Game Of Thrones came back for its eight and final season on Sunday and here’s Tripwire’s senior editor Andrew Colman reviewing the first episode. Warning: a few major spoilers ahead…
Director: David Nutter
Stars: Peter Dinklage, Kit Harington, Nikolaj Coster-Waldau, Lena Headey, Emilia Clarke, Sophie Turner, Maisie Williams
The last season of television’s most-heralded show of the decade is finally here, and showrunners Benioff and Weiss, while not providing us with an explosive opener, have certainly crafted something that exudes closure. Secrets are quickly revealed, while former allies turn against one another as the chess match reaches endgame.
What this show reminds us of is how much the surviving characters have evolved (even Cersei!), along with the show itself – it’s obviously far more of a visual spectacle now, with too many plot strands to get through to allow too many witty or indulgent digressions, or focus on minor characters. All the lead characters have made their choices, and everything now is about who will be sitting on the Iron Throne at the end of episode six.
There are some excellent counterpoints to earlier series, for example Cersei enlisting Bronn to kill Tyrion and her former greatest ally, and lover, Jaime. Not everyone gets a great deal of screen time – we get to see Jon Snow and Daenerys riding dragons (in an extensive scene that seems to have wandered in from another show) but little of Tyrion, but then he has never been as magnetic or entertaining since he was forced to leave King’s Landing. He gets to amusingly mock his cohort Varys (who responds in kind) but then uncharacteristically advises Sansa to trust Cersei – something, as Sansa points out, that the old Tyrion would never have done.
The pivotal scene in the episode, when Daenerys tells Samwell Tarly that he killed his father and brother, leading Tarly to reveal to Jon Snow that he is Aegon Targaryen is well done, with especially fine acting from John Bradley, but far too hurried considering how paramount that bit of information was in the context of the entire series. There’s a lot of exposition to get through, which is where Bran Stark becomes somewhat crucial, informing everyone at Winterfell that the White Walkers have gained control of one of Daenerys’s pets while destroying the Wall.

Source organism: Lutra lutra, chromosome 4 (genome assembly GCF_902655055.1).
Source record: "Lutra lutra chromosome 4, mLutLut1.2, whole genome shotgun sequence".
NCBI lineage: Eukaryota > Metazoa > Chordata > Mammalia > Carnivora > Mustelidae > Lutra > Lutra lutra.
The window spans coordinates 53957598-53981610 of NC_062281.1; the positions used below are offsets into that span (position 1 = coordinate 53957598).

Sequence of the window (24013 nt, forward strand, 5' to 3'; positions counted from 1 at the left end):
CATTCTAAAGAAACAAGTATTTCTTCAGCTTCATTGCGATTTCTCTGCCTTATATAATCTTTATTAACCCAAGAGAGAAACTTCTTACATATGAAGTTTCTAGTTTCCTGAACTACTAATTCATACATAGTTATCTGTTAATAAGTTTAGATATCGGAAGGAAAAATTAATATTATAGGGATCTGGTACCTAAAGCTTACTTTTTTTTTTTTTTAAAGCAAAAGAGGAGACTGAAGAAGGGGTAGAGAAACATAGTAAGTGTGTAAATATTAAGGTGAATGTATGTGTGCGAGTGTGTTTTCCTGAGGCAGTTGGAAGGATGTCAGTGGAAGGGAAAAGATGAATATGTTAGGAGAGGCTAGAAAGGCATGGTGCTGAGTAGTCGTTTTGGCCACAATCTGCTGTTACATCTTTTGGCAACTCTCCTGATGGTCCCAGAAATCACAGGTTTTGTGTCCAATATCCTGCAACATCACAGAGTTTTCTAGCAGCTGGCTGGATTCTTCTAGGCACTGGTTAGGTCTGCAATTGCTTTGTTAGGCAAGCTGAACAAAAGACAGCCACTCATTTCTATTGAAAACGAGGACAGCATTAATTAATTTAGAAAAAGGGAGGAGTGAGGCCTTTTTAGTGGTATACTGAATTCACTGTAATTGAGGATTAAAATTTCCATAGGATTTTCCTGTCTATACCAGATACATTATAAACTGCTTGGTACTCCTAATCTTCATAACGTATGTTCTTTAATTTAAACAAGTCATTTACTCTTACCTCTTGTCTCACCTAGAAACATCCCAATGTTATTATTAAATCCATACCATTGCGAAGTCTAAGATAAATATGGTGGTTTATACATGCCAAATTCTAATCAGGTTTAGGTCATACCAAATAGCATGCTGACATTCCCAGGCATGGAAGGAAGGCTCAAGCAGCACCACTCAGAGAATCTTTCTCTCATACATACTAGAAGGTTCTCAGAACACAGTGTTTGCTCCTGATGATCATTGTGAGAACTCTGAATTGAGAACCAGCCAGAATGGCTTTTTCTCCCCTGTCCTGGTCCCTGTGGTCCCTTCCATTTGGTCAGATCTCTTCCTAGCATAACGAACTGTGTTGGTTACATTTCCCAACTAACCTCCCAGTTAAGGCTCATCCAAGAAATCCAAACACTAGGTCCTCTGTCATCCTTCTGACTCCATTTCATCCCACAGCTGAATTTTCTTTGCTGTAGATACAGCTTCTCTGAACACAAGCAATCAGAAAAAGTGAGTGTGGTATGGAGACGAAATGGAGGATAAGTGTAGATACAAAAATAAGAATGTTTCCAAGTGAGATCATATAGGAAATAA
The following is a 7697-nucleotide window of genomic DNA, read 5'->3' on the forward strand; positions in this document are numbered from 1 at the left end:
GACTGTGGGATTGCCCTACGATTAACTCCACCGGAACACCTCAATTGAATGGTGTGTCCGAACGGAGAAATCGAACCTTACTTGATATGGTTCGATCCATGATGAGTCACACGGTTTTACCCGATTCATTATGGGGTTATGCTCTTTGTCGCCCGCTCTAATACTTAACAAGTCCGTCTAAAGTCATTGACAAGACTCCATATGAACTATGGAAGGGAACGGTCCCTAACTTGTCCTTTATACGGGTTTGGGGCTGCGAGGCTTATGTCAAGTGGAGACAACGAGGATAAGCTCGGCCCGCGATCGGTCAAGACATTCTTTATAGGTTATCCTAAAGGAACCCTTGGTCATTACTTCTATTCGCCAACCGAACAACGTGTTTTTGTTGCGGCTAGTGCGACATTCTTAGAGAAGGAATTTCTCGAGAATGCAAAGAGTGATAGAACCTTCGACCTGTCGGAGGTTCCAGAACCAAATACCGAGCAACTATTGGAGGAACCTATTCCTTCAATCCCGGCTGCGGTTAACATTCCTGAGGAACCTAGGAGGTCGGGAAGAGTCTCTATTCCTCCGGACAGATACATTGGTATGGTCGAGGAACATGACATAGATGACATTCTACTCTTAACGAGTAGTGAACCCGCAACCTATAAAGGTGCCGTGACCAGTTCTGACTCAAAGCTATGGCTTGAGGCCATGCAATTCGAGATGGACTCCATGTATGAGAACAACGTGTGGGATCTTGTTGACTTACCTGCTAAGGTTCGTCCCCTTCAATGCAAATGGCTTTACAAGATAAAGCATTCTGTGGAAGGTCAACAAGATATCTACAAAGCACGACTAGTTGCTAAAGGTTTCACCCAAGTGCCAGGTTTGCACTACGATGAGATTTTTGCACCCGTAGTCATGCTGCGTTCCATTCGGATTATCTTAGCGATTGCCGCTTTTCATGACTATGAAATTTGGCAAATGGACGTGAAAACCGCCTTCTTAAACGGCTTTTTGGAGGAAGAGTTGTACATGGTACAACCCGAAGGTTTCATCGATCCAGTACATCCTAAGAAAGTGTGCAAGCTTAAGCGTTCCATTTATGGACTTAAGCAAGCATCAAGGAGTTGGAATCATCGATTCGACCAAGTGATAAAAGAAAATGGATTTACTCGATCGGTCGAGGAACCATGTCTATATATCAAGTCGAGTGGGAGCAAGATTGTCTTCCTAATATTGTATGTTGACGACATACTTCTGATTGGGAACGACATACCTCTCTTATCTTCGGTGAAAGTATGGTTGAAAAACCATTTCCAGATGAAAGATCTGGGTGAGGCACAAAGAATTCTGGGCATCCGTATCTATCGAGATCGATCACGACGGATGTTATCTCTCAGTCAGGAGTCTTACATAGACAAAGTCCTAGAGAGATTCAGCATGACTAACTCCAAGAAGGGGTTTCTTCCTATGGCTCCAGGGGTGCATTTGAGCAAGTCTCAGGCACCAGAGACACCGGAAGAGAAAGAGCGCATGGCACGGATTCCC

Probably the best scenes ironically feature relative newcomer Euron Greyjoy, whose scenes with Cersei have the best dialogue – Cersei, never more evil and ruthless, is in fine form, grudgingly praising the scenery chewing Euron for being as arrogant as she is.
By trying to cram in as much of the ensemble as possible in this episode, the show strangely feels padded – the moments when Snow is reunited with Bran after a long absence or when the fabulously gruff Sandor Clegane bumps into Arya deserve more time, but don’t get it. On the other hand Benioff and Weiss manage to subtly signpost Sansa as Cersei’s real nemesis, rather than Snow, Daenerys or Arya – if anyone has learned from experience in this series, it is her.
Nevertheless, this instalment does leave the viewer wanting more – the truly heroic Snow still lights up the screen, while Theon Greyjoy’s (perhaps the show’s most underrated character) arc still has plenty of mileage. And the closing scene, when Jaime Lannister finally comes face to face with the boy he pushed out of the window in the very first episode, is a cleverly understated cliffhanger. As the series progresses, the episodes will get longer, no doubt incorporating fight scenes to rival, or maybe even surpass, the Battle of the Bastards from series six. As a scene-setter, this episode offers little surprises, but like a lot of Game of Thrones, it’s all about the build-up.
Game Of Thrones is on every Sunday on HBO in the US and on Mondays on Sky Atlantic in the UK.